8. Martial Artist says:

    Not every church or every Mass has to look like this … but our experience of this sort of liturgical worship can serve to influence overall our ars celebrandi and therefore deepen a sense of true active participation in sacred action.

    AMEN! AMEN! AMEN!
    Keith Töpfer

  9. PostCatholic says:

    Ah! That picture lets me ask an art and architecture question that has bothered me for a little time. I once came upon in my reading a definition for the screens on either side of that altar (Screen, curtain, cloth barrier–in this photo they are golden, and you see them protruding from the rear wall beside the reredos. They are topped with a decorative finial that seems to be some kind of carytid. An angel on each corner? Representations of the?). I’ve both forgotten the name of the screen and its allegorical meaning.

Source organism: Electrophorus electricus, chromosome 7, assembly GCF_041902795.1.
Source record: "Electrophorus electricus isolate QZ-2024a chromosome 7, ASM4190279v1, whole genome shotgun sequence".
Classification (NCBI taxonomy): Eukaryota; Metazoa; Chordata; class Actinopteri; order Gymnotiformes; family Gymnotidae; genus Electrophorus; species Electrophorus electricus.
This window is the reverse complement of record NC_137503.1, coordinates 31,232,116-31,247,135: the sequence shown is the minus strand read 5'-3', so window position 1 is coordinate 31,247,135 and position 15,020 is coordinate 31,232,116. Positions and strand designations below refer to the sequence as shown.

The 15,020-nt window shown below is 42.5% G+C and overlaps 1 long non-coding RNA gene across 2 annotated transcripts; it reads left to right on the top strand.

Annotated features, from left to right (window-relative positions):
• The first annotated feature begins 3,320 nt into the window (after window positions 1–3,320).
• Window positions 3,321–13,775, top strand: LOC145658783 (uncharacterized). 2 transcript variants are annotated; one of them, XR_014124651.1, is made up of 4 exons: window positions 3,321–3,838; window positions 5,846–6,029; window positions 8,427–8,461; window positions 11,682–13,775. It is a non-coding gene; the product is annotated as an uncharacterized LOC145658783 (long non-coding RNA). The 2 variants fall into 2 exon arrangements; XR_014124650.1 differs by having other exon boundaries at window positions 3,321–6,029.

Perhaps this erudite crowd can teach me the name of these fixtures and explain their meaning and purpose, and the reason for the rarity of installation in post-Conciliar liturgical architecture. I have seen it in my travels both in churches and museums, and it seems to me it’s usually associated with gothic architecture.

    I hope that this is not too off-topic to ask this. Forgive me if it is.

  10. PostCatholic says:

    Meant to ask, “Representations of the evangelists?”

  11. PostCatholic says:

    Also, couldn’t the absence of cards and a missal indicate another type of liturgy occurring? Recitation of the office, perhaps?